IL-27: a regulator of T cell priming differentiation and memory during infection and vaccination?

Lead Research Organisation: London Sch of Hygiene and Trop Medicine
Department Name: Infectious and Tropical Diseases

Abstract

Vaccination offers the most cost-effective and sustainable means to control infectious diseases and depends upon the principle that mechanisms for killing the invading microbe - which develop during the vaccination process - can be rapidly reactivated upon infection. However, a common feature of many infections is that the immune mechanisms that are essential to eliminate the infectious organisms can also cause tissue damage and thus contribute to the signs and symptoms of disease. This is especially true for infections which are controlled by potent inflammatory mechanisms - inflammation is required to bring immune cells to the site of infection but the side effects are swelling, pain and tissue damage. When infection occurs in critical organ systems (e.g. lung, liver, brain) the damage associated with inflammation can cause very severe disease or death. Thus, much of the illness that is associated with infection is actually caused by the immune response that we make to try to combat the infection and there is also a danger that some forms of vaccination may also, inadvertently, lead to serious side effects when the vaccinated individual is subsequently infected. Indeed, there are several examples of experimental vaccines that have had to be abandoned because of the severe disease that accompanied infection in vaccinated individuals. In order to control infection without causing severe disease, the inflammatory immune response needs to be very carefully controlled. Ideally, the inflammation proceeds only until the infection is brought under control and then is quickly switched off before extensive tissue damage occurs. Switching off the inflammatory response too early may prevent the pathogens being killed and this will also, in the end, result in severe disease as the microbes directly damage and destroy essential tissues of the body. Consequently the timing as well as strength of the switching signal can determine the outcome of infection. One way in which this switching off occurs is by production (by the 'regulatory' arm of the immune system) of anti-inflammatory messengers (anti-inflammatory cytokines). However, it is becoming clear that in addition to specialised anti-inflammatory cytokines, some other cytokines can have either pro- or anti-inflammatory properties depending upon the particular circumstances. Importantly, although this 'switch' in function is critical for the moderation of inflammation, we still have a very poor understanding of how or under what circumstances these cytokines change from being pro-inflammatory to anti-inflammatory. The recently discovered cytokine IL-27 is one such cytokine that has been shown to have opposing pro-inflammatory and anti-inflammatory effects. In this project we plan to test the hypothesis that IL-27 represents an essential switch that enables modulation of the immune response and we plan to understand the mechanisms by which this occurs. Using an experimental system in which normal mice, or mice genetically engineered to be unable to make IL-27, are either infected with a parasite (Plasmodium species, that in humans cause malaria) or vaccinated with an experimental vaccine to protect against Plasmodium infection, we will examine the effect of IL-27 (or the lack of IL-27) on the initial induction of the immune response, on the ability of mice to maintain this immune response over time (immune memory) and on their ability to regulate inflammatory responses by switching to an anti-inflammatory response. If our hypotheses are correct, our work should provide vaccine developers with new tools (measurement of IL-27 and its effects) to assess the efficacy and safety of their vaccines. Our work may also help in the development of new drugs to control acute or chronic inflammation.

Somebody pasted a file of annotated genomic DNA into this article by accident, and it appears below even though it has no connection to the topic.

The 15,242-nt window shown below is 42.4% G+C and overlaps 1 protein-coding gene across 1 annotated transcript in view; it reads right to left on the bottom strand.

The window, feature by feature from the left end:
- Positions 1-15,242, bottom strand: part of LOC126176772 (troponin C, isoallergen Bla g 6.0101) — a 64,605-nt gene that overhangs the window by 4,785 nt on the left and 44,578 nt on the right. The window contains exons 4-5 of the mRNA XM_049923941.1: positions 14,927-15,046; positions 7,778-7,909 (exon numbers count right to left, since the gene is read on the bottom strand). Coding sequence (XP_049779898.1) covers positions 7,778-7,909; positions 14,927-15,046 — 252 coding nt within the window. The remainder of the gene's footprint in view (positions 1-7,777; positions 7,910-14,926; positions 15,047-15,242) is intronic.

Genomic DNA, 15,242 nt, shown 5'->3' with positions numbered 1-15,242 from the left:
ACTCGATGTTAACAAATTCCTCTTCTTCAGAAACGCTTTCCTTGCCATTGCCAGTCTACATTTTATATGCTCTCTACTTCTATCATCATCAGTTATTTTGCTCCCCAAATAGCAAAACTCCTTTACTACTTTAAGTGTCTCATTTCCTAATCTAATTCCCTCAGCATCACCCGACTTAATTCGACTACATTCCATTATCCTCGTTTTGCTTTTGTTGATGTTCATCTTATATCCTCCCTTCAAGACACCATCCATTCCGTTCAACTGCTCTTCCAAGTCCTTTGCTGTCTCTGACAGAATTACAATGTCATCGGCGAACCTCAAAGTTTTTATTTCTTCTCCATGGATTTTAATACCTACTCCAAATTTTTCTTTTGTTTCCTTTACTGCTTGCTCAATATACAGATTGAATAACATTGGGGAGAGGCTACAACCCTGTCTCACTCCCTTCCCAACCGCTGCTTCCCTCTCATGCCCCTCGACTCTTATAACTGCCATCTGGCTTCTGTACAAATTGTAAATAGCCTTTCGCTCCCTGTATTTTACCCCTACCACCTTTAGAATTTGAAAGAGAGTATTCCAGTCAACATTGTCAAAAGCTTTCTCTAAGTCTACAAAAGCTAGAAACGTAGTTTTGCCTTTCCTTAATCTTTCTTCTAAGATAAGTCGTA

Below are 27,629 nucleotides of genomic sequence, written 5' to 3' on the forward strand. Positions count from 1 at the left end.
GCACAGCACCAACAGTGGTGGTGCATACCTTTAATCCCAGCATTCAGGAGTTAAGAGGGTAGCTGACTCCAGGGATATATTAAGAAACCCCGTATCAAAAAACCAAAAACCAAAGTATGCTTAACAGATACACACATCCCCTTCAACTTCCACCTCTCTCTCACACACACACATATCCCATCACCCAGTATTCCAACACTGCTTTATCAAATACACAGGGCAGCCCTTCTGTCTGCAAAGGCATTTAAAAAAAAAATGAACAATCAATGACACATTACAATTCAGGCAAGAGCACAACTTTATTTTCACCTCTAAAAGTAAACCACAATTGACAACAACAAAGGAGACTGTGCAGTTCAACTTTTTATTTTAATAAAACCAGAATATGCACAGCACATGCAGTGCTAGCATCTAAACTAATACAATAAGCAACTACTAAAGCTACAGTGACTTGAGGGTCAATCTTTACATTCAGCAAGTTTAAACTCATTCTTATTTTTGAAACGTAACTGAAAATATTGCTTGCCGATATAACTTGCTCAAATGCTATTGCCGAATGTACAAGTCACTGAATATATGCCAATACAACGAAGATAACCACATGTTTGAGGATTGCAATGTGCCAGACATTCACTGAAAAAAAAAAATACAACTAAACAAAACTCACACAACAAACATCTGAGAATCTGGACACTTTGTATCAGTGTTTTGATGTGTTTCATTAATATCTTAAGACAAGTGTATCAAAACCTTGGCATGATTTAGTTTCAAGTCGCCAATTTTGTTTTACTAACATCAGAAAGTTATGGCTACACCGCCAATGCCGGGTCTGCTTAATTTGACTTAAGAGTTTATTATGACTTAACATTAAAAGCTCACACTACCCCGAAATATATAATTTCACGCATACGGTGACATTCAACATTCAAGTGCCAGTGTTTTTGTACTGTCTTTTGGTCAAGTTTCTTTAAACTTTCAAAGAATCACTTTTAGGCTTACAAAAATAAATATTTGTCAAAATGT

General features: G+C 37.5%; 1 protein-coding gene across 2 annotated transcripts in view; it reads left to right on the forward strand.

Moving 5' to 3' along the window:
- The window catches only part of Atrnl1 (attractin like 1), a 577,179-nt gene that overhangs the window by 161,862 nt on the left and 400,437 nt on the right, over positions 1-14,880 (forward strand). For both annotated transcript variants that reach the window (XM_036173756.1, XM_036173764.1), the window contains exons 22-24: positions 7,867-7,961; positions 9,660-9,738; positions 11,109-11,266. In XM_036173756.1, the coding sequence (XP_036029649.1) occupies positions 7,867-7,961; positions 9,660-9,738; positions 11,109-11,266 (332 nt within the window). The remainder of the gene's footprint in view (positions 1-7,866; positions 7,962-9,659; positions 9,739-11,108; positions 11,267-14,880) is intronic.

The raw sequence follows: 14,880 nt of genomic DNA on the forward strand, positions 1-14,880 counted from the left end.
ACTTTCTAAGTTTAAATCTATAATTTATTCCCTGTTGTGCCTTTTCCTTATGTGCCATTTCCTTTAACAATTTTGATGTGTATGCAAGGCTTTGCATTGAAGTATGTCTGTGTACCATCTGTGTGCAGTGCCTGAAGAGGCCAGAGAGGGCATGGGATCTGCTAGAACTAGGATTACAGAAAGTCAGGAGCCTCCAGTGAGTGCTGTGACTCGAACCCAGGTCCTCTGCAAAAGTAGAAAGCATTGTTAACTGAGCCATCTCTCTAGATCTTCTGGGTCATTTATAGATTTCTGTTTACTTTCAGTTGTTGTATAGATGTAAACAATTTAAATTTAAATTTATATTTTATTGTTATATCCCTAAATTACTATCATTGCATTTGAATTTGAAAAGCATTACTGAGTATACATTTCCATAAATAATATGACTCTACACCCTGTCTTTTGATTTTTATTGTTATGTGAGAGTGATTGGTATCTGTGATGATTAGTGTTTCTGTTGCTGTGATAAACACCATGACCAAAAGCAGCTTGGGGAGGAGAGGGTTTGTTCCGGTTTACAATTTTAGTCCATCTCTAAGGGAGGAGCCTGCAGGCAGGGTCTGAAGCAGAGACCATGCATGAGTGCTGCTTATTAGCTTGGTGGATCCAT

Technical Summary